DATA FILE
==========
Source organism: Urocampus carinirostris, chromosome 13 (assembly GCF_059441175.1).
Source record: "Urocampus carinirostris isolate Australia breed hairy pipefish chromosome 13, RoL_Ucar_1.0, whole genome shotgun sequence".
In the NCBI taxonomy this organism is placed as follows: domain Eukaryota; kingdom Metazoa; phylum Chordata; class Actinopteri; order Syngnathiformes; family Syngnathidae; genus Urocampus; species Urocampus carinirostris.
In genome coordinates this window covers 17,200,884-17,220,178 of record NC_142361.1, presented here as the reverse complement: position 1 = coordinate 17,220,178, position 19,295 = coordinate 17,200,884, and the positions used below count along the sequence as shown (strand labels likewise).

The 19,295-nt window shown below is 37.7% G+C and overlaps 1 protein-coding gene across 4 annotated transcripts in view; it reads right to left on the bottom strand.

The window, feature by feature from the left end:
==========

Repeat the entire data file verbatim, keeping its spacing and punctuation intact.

Source organism: Urocampus carinirostris, chromosome 13 (assembly GCF_059441175.1).
Source record: "Urocampus carinirostris isolate Australia breed hairy pipefish chromosome 13, RoL_Ucar_1.0, whole genome shotgun sequence".
In the NCBI taxonomy this organism is placed as follows: domain Eukaryota; kingdom Metazoa; phylum Chordata; class Actinopteri; order Syngnathiformes; family Syngnathidae; genus Urocampus; species Urocampus carinirostris.
In genome coordinates this window covers 17,200,884-17,220,178 of record NC_142361.1, presented here as the reverse complement: position 1 = coordinate 17,220,178, position 19,295 = coordinate 17,200,884, and the positions used below count along the sequence as shown (strand labels likewise).

The 19,295-nt window shown below is 37.7% G+C and overlaps 1 protein-coding gene across 4 annotated transcripts in view; it reads right to left on the bottom strand.

The window, feature by feature from the left end: